Postby ParGha » 07 Dec 2011 00:05

ramana, no need -- there is already an INSAS LMG with a longer and heavier barrel, which can be used in that role while in semi-auto (single shot) mode.

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Re: Small Arms Thread

Postby ramana » 07 Dec 2011 00:12

Oh!

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Re: Small Arms Thread

Postby Leo.Davidson » 07 Dec 2011 05:02

srai wrote:Great post (like always :) )!

IMO, it is surprising that the IA would just abandon INSAS (<15 years in service) for something else. Instead of working with the DRDO, OFB, and unit armorers to better the standards and improve the rifle further (INSAS mk.2/3/4/5 or JV), they are going back to imports. Not only will this mean a continued dependence on foreign products, but it also means killing a hard achieved indigenous industrial capability. License production is not the same thing as designing and building your own. The IA forgets that the AK-series, M-16-series, etc, took more than 40-50 years (or longer) of continuous improvements to reach the levels these are today.

Speaking about costs, the IA has a lot of areas it needs to modernize and fully equip its formations. However, it is spending its $2 billion (or more) budget on this replacement instead of on many other priorities.


I do not believe that the Army is at fault, they are the Buyer. It is DRDO/OFB responsibility as the Seller to keep the gun upto date and in demand.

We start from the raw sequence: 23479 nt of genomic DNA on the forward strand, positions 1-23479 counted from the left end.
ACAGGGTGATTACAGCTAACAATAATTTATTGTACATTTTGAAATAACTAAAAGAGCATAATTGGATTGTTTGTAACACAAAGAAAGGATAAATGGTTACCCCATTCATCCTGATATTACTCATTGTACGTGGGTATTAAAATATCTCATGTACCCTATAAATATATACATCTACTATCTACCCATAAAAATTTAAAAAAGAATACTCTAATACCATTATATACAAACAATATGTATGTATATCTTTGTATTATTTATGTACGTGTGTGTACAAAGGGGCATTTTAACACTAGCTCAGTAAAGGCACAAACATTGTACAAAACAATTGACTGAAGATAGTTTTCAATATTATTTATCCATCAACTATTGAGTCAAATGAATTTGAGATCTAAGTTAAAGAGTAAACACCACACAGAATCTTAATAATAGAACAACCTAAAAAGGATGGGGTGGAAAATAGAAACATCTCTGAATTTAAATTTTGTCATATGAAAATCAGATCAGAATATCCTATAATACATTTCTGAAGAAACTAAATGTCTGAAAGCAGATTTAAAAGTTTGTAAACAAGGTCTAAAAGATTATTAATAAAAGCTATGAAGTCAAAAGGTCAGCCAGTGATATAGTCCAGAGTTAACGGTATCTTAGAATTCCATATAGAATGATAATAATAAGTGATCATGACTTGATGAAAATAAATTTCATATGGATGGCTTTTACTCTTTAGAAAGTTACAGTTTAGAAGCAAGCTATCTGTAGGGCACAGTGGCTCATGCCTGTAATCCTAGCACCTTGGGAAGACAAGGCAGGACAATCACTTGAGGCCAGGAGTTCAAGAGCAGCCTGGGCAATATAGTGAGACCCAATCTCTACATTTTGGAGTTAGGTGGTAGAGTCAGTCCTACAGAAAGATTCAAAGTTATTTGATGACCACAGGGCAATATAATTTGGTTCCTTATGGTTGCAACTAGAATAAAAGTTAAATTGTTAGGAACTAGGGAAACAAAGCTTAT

Let me reiterate the Ambassador car example, that nobody seems to get. This car was manufactured in India since the 1950's. For the next fifty years, not much changed; engine output increased < 10%; interior, exterior remained unchanged, you can imagine the rest. Most of you guys, keep harping that it's an antique and what not. But what it represents is STAGNANT technology. The people (like you'll) are happy with antiquity, the manufacturer pocketed all the profits without spending a dime on R&D and the Auto industry in India remains BACKWARD.

That's my problem with the INSAS and DRDO/OFB in general. And the INSAS is doomed to antiquity. They may have fixed the bugs in the gun, but they need to take it to the next level.

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Re: Small Arms Thread

Postby Surya » 07 Dec 2011 07:20

We're making Ordnance factories future ready, says OFB Chairman Dimri

http://www.thehindubusinessline.com/tod ... 494614.ece

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Re: Small Arms Thread

Postby Sagar G » 07 Dec 2011 09:56

Leo.Davidson wrote:I do not believe that the Army is at fault, they are the Buyer. It is DRDO/OFB responsibility as the Seller to keep the gun upto date and in demand.